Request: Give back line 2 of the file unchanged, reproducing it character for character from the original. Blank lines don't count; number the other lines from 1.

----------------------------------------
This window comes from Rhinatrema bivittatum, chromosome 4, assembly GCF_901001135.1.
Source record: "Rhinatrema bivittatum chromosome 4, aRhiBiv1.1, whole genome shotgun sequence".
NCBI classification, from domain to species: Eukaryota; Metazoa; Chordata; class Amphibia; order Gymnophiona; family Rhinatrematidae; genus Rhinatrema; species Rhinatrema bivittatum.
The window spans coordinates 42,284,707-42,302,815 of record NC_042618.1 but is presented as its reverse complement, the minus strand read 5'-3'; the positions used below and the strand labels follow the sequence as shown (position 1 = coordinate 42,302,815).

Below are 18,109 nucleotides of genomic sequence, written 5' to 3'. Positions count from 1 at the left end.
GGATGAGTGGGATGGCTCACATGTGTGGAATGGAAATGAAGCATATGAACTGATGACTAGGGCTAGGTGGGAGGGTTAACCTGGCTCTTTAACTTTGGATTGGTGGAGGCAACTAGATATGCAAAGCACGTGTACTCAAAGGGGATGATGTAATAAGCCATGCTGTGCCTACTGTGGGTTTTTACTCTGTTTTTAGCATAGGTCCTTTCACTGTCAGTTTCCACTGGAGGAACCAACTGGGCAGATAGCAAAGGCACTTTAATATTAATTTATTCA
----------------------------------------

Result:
Source record: "Rhinatrema bivittatum chromosome 4, aRhiBiv1.1, whole genome shotgun sequence".